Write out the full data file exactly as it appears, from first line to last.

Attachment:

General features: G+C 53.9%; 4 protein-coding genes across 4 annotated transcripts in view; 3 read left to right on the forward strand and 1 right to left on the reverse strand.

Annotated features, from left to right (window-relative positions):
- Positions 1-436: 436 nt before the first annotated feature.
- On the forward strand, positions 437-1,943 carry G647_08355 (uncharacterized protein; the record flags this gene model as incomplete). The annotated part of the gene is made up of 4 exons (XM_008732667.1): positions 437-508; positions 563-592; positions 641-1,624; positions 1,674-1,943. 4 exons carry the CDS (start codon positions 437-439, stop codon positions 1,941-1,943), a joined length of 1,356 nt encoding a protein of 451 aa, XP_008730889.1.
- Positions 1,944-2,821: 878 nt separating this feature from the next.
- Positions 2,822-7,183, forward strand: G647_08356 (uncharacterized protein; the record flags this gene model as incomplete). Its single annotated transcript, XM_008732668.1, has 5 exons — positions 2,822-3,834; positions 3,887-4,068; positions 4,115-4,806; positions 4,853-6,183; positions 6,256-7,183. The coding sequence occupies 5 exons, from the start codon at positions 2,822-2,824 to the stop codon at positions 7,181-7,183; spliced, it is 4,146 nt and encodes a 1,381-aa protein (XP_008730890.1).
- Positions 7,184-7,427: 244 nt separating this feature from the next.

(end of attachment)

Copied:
General features: G+C 53.9%; 4 protein-coding genes across 4 annotated transcripts in view; 3 read left to right on the forward strand and 1 right to left on the reverse strand.

Annotated features, from left to right (window-relative positions):
- Positions 1-436: 436 nt before the first annotated feature.
- On the forward strand, positions 437-1,943 carry G647_08355 (uncharacterized protein; the record flags this gene model as incomplete). The annotated part of the gene is made up of 4 exons (XM_008732667.1): positions 437-508; positions 563-592; positions 641-1,624; positions 1,674-1,943. 4 exons carry the CDS (start codon positions 437-439, stop codon positions 1,941-1,943), a joined length of 1,356 nt encoding a protein of 451 aa, XP_008730889.1.
- Positions 1,944-2,821: 878 nt separating this feature from the next.
- Positions 2,822-7,183, forward strand: G647_08356 (uncharacterized protein; the record flags this gene model as incomplete). Its single annotated transcript, XM_008732668.1, has 5 exons — positions 2,822-3,834; positions 3,887-4,068; positions 4,115-4,806; positions 4,853-6,183; positions 6,256-7,183. The coding sequence occupies 5 exons, from the start codon at positions 2,822-2,824 to the stop codon at positions 7,181-7,183; spliced, it is 4,146 nt and encodes a 1,381-aa protein (XP_008730890.1).
- Positions 7,184-7,427: 244 nt separating this feature from the next.